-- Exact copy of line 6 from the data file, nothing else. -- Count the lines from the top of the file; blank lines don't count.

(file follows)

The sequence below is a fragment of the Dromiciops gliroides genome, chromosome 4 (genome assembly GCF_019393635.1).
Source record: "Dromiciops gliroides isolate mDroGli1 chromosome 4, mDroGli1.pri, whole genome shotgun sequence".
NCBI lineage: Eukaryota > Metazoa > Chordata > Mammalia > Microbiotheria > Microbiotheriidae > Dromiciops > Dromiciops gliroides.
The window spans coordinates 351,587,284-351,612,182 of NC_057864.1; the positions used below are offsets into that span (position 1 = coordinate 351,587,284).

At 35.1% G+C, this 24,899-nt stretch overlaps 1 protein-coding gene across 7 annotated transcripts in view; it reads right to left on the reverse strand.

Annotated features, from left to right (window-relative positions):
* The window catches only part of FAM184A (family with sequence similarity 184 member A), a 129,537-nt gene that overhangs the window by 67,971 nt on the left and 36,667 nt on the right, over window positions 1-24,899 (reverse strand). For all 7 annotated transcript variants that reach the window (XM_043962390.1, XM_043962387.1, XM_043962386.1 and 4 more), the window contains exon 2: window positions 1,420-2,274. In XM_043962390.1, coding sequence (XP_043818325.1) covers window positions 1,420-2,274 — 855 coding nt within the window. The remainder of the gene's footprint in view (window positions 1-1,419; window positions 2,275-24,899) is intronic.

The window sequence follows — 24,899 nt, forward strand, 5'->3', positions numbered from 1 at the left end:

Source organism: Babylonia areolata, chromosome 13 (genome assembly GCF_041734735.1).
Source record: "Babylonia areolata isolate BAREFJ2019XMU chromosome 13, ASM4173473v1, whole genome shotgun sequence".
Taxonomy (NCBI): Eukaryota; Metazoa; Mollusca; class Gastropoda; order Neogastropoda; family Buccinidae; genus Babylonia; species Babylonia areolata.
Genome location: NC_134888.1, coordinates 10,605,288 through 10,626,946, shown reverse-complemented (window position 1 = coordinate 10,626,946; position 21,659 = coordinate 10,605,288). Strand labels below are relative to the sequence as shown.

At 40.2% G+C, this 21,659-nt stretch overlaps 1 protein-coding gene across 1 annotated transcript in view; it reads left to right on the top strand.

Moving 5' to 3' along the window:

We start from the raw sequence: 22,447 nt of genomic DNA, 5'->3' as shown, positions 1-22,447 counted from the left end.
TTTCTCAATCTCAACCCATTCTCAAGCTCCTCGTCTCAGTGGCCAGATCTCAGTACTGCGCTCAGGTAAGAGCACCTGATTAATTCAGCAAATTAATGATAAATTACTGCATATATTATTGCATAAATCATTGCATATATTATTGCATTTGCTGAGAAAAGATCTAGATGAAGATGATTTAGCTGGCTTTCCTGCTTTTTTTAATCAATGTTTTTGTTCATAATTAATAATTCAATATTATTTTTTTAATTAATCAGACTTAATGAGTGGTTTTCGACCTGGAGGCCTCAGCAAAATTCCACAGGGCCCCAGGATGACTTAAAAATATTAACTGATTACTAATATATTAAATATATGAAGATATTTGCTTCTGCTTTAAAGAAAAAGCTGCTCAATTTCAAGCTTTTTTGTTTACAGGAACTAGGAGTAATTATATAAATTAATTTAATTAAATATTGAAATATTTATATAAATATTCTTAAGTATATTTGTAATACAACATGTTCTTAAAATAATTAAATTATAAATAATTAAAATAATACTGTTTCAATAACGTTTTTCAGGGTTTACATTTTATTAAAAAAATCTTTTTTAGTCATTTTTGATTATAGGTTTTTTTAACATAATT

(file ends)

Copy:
Annotated features, from left to right (window-relative positions):